Sign in to follow this  
FrEEzE2046

Unregister WindowProc

Recommended Posts

FrEEzE2046    106
Hello everybody,

I've got a nasty problem ;-)

The listing below shows an excerpt from two classes I've got in my Application:

class Window
{
Window() {
// call to RegisterClass and CreateWindow
}
};

class Direct3DWindow : Window
{
Direct3DWindow() : Window()
{
// Here I'm calling D3D10CreateDeviceAndSwapChain().
// If this function fails, I'm raising a Direct3DException.
// If any exception is raised in the constructor of a class
// no valid instance (thus also the memory) could be allocated.
}
};

I think you might see the problem yet. I'm passing a pointer to the Window class instance as param for the WindowProc in CreateWindow. So, I must be able to rollback this registration in the destructor of the Window class. If I do not so, the WindowProc function will access an arbitrary address thinking he holds a valid address to an Window class instance and a memory access violation occurs.

I've tried to call UnregisterClass with the specific class name and module instance, but this didn't work for me - the WindowProc is still called.


Thanks in advance.

Share this post


Link to post
Share on other sites
DimitriA    100
I've only just recently learned about it so I might not be on the right track, but I think you might want to look into marking the destructors/closing functions as virtual

Share this post


Link to post
Share on other sites
FrEEzE2046    106
Quote:
Original post by DimitriA
I've only just recently learned about it so I might not be on the right track, but I think you might want to look into marking the destructors/closing functions as virtual


Thanks for your reply Dimitri. No, this isn't the problem. Classes which I'm inheriting from have always virtual destructors.
Sorry for leaving this point unclear: The destructor is successfully called and the UnregisterClass function is executed. What I was trying to say, is that this doesn't take the effect I'm after. After the destructor was called, the WindowProc callback is still called from the operating system.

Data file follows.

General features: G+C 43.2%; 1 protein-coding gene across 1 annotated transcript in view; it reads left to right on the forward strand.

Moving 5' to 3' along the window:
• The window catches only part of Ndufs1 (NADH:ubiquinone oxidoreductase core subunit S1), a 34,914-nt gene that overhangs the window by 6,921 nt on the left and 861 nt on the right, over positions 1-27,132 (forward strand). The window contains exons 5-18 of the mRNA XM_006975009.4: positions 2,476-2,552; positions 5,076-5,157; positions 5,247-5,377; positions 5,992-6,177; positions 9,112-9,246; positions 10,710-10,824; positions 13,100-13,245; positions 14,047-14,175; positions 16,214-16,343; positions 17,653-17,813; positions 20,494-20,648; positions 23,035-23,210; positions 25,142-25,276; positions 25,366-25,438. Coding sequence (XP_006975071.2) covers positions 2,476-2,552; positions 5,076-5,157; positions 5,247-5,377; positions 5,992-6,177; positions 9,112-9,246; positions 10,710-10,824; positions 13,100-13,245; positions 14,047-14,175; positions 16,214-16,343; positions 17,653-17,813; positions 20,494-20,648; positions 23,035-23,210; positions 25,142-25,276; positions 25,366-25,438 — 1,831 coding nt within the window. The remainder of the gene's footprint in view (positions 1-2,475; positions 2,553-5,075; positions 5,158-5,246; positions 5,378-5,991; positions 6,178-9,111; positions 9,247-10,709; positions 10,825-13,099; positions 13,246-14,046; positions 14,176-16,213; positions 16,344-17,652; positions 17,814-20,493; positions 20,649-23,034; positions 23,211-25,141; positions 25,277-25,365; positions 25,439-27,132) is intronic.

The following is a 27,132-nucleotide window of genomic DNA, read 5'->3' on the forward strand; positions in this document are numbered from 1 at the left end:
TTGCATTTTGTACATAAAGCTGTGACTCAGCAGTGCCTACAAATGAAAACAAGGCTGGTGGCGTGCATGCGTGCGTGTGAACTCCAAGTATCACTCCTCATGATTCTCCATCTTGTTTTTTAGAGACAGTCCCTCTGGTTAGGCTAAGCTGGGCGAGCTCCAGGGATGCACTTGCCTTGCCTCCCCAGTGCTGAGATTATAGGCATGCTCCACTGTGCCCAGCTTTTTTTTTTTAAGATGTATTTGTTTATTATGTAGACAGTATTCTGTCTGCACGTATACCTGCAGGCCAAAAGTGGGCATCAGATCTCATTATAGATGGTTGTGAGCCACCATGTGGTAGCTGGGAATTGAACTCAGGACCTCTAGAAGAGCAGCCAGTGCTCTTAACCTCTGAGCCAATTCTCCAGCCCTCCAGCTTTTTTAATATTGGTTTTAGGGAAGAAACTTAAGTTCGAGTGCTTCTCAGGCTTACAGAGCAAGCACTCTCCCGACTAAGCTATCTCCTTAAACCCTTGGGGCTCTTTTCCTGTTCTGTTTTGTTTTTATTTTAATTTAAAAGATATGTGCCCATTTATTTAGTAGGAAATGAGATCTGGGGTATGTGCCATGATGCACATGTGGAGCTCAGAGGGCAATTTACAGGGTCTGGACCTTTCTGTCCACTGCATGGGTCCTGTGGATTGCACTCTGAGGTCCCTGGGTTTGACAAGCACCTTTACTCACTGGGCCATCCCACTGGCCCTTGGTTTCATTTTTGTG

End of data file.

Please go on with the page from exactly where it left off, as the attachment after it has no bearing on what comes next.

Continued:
Share this post


Link to post
Share on other sites
DimitriA    100
Are you destroying the object after failure of initialisation? And if your destroying your d3dwindow class is it still calling the destructor for window()? Since you said its marked as virtual, maybe its not reaching the window() destructor

~ Of course its mostly speculation, I'm still inexperienced haha, hopefully someone more advanced and experienced will be able to help soon :)

Sorry I hope you find a solution soon!

Share this post


Link to post
Share on other sites
Endurion    5411
You obviously store the pointer in the HWND somewhere (GWL_USERDATA?) to get access to the class instance.

Since you should have an emergency exit condition to call DefWindowProc (if your class instance is not set yet) can't you just reset the GWL_USERDATA to NULL again and have it run DefWindowProc as before?

Share this post


Link to post
Share on other sites
FrEEzE2046    106
Like I mentioned before, the virtual destructor of my Window class is called when the constructor of Direct3DWindow fails. Calling DestroyWindow can't be the solution. IMHO this function doesn't do anything else than sending the message WM_QUIT to the specified handle. In due to the problem my MessageProc is a method of my class ...